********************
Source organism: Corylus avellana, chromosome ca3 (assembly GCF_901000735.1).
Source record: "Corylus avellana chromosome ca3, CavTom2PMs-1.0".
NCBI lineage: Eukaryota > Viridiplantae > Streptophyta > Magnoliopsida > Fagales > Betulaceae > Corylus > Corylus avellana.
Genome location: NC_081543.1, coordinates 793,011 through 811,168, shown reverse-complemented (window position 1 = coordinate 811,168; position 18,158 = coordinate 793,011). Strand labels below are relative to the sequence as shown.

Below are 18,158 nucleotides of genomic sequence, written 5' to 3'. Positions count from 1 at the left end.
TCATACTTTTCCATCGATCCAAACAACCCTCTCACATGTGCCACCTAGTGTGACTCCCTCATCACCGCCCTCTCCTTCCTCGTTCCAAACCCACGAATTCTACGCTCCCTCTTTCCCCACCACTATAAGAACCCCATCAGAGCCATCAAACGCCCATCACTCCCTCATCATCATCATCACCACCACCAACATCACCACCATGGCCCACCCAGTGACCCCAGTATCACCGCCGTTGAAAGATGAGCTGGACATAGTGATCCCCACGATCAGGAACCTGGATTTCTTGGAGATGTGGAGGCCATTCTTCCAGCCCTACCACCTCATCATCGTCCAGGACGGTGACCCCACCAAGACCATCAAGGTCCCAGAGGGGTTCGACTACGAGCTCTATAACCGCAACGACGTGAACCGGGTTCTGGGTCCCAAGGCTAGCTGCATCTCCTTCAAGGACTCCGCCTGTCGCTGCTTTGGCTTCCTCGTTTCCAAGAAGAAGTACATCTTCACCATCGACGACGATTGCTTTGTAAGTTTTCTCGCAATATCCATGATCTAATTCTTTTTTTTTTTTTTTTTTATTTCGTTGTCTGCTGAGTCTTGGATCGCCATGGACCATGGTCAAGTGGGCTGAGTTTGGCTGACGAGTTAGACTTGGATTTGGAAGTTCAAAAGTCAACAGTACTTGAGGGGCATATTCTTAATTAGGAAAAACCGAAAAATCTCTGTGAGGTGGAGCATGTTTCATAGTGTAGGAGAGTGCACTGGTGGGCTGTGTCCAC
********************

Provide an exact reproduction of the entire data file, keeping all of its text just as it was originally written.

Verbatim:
Source organism: Corylus avellana, chromosome ca3 (assembly GCF_901000735.1).
Source record: "Corylus avellana chromosome ca3, CavTom2PMs-1.0".
NCBI lineage: Eukaryota > Viridiplantae > Streptophyta > Magnoliopsida > Fagales > Betulaceae > Corylus > Corylus avellana.
Genome location: NC_081543.1, coordinates 793,011 through 811,168, shown reverse-complemented (window position 1 = coordinate 811,168; position 18,158 = coordinate 793,011). Strand labels below are relative to the sequence as shown.

Below are 18,158 nucleotides of genomic sequence, written 5' to 3'. Positions count from 1 at the left end.
TCATACTTTTCCATCGATCCAAACAACCCTCTCACATGTGCCACCTAGTGTGACTCCCTCATCACCGCCCTCTCCTTCCTCGTTCCAAACCCACGAATTCTACGCTCCCTCTTTCCCCACCACTATAAGAACCCCATCAGAGCCATCAAACGCCCATCACTCCCTCATCATCATCATCACCACCACCAACATCACCACCATGGCCCACCCAGTGACCCCAGTATCACCGCCGTTGAAAGATGAGCTGGACATAGTGATCCCCACGATCAGGAACCTGGATTTCTTGGAGATGTGGAGGCCATTCTTCCAGCCCTACCACCTCATCATCGTCCAGGACGGTGACCCCACCAAGACCATCAAGGTCCCAGAGGGGTTCGACTACGAGCTCTATAACCGCAACGACGTGAACCGGGTTCTGGGTCCCAAGGCTAGCTGCATCTCCTTCAAGGACTCCGCCTGTCGCTGCTTTGGCTTCCTCGTTTCCAAGAAGAAGTACATCTTCACCATCGACGACGATTGCTTTGTAAGTTTTCTCGCAATATCCATGATCTAATTCTTTTTTTTTTTTTTTTTTATTTCGTTGTCTGCTGAGTCTTGGATCGCCATGGACCATGGTCAAGTGGGCTGAGTTTGGCTGACGAGTTAGACTTGGATTTGGAAGTTCAAAAGTCAACAGTACTTGAGGGGCATATTCTTAATTAGGAAAAACCGAAAAATCTCTGTGAGGTGGAGCATGTTTCATAGTGTAGGAGAGTGCACTGGTGGGCTGTGTCCAC